Four New Ozone-Depleting Gases Discovered In Earth's Atmosphere
March 10, 2014

Four New Ozone-Depleting Gases Discovered In Earth’s Atmosphere

Brett Smith for - Your Universe Online

New research from a European team of scientists has identified four new artificial gases in the atmosphere that are depleting the ozone layer, according to a report published Sunday in the journal Nature Geoscience.

The report estimated that nearly 82,000 tons of three newly identified chlorofluorocarbons (CFCs) and one newly found hydrochlorofluorocarbon (HCFC) have been released into the atmosphere.

“Our research has shown four gases that were not around in the atmosphere at all until the 1960s which suggests they are man-made,” said study author Johannes Laube, a chemist at the University of East Anglia.

“CFCs are the main cause of the hole in the ozone layer over Antarctica,” Laube added. “Laws to reduce and phase out CFCs came into force in 1989, followed by a total ban in 2010. This has resulted in successfully reducing the production of many of these compounds on a global scale. However, legislation loopholes still allow some usage for exempted purposes.”

The study team found the new gases by testing unpolluted air samples collected from Tasmania between 1978 and 2012. The results of these tests were compared to an analysis of air trapped in ice cores extracted from Greenland in 2008. The ice cores provided a hundred-year record of atmospheric conditions over Greenland.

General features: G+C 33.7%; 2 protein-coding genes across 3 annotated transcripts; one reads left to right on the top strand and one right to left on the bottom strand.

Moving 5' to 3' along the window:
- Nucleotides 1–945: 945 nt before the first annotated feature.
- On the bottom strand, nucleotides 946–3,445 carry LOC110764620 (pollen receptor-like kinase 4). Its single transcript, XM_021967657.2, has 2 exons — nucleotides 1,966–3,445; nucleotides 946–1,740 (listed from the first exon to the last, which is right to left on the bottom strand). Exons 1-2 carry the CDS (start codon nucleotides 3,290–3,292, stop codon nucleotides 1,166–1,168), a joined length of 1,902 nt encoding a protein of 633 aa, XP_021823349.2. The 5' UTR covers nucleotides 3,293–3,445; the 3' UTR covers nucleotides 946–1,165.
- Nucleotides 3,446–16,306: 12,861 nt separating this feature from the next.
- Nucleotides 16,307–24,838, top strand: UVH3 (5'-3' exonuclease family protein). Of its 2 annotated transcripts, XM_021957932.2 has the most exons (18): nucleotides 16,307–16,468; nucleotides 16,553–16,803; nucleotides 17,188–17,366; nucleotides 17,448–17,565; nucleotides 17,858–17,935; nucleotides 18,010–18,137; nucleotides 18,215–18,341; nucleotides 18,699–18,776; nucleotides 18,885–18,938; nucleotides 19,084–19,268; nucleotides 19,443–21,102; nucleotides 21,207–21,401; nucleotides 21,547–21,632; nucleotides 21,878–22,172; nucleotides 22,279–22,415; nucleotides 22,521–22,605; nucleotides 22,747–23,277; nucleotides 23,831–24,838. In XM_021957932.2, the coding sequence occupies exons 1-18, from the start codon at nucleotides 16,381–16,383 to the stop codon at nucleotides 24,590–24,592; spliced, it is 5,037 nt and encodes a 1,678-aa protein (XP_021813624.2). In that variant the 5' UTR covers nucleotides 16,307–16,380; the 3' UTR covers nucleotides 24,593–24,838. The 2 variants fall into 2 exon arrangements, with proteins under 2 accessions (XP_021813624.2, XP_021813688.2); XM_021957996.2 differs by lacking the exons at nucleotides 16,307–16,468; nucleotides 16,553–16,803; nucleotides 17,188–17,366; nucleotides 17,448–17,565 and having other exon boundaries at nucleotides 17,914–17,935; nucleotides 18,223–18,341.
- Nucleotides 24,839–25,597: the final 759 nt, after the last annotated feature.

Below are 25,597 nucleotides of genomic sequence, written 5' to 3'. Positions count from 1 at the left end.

The researchers found that all four of the newly identified gases were emitted into the atmosphere recently, and that two are building up considerably. Emission spikes of this degree haven't been seen for any other CFCs since regulations were in place during the 1990s. However, they are nowhere near peak CFC emissions of the 1980s, which came to around a million tons annually, according to the research team.

“The identification of these four new gases is very worrying as they will contribute to the destruction of the ozone layer,” Laube said. “We don’t know where the new gases are being emitted from and this should be investigated. Possible sources include feedstock chemicals for insecticide production and solvents for cleaning electronic components.”

“What’s more, the three CFCs are being destroyed very slowly in the atmosphere – so even if emissions were to stop immediately, they will still be around for many decades to come,” he added.

The gases were found to have existed sooner in Greenland than Tasmania, suggesting they were created in the northern hemisphere – after which they were blown south. Laube said research planes could possibly discover the sources by capturing air samples around the world.

"While these newly discovered gases can, in theory, cause some damage to the ozone layer, their combined abundance is over 500 times smaller than that of the main ozone-destroying compounds in the 1990s," Martyn Chipperfield, a professor of atmospheric chemistry at the University of Leeds, told Reuters.

"These new observations do not present concern at the moment, although the fact that these gases are in the atmosphere and some are increasing needs investigation," he said.

The ozone layer guards our planet from ultra-violet rays, which can trigger skin cancer and eye cataracts. The protective shield has been recovering after a phase-out of the chemicals under the UN's 1987 Montreal Protocol.